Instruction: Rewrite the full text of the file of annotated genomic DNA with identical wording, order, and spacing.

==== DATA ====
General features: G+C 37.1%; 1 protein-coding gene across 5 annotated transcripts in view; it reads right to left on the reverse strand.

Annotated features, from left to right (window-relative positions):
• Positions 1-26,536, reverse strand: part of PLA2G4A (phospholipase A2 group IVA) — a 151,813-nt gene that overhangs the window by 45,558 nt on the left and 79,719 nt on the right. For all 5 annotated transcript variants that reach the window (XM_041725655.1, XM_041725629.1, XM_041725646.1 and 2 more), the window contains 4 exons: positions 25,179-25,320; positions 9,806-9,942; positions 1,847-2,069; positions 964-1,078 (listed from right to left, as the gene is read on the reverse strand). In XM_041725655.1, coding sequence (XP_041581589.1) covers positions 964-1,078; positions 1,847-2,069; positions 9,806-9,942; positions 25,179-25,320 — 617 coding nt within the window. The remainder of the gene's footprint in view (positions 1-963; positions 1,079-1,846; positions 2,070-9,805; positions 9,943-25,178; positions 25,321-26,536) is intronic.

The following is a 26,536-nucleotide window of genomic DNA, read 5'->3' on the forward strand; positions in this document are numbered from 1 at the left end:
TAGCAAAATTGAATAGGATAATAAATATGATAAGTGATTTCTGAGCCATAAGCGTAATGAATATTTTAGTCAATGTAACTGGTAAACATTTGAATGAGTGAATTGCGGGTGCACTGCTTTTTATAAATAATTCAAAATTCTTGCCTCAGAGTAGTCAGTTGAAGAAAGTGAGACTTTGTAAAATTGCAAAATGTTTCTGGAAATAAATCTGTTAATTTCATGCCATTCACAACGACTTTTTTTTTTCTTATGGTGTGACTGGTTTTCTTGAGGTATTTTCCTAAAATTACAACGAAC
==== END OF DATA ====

General features: G+C 37.1%; 1 protein-coding gene across 5 annotated transcripts in view; it reads right to left on the reverse strand.

Annotated features, from left to right (window-relative positions):
• Positions 1-26,536, reverse strand: part of PLA2G4A (phospholipase A2 group IVA) — a 151,813-nt gene that overhangs the window by 45,558 nt on the left and 79,719 nt on the right. For all 5 annotated transcript variants that reach the window (XM_041725655.1, XM_041725629.1, XM_041725646.1 and 2 more), the window contains 4 exons: positions 25,179-25,320; positions 9,806-9,942; positions 1,847-2,069; positions 964-1,078 (listed from right to left, as the gene is read on the reverse strand). In XM_041725655.1, coding sequence (XP_041581589.1) covers positions 964-1,078; positions 1,847-2,069; positions 9,806-9,942; positions 25,179-25,320 — 617 coding nt within the window. The remainder of the gene's footprint in view (positions 1-963; positions 1,079-1,846; positions 2,070-9,805; positions 9,943-25,178; positions 25,321-26,536) is intronic.

The following is a 26,536-nucleotide window of genomic DNA, read 5'->3' on the forward strand; positions in this document are numbered from 1 at the left end:
TAGCAAAATTGAATAGGATAATAAATATGATAAGTGATTTCTGAGCCATAAGCGTAATGAATATTTTAGTCAATGTAACTGGTAAACATTTGAATGAGTGAATTGCGGGTGCACTGCTTTTTATAAATAATTCAAAATTCTTGCCTCAGAGTAGTCAGTTGAAGAAAGTGAGACTTTGTAAAATTGCAAAATGTTTCTGGAAATAAATCTGTTAATTTCATGCCATTCACAACGACTTTTTTTTTTCTTATGGTGTGACTGGTTTTCTTGAGGTATTTTCCTAAAATTACAACGAAC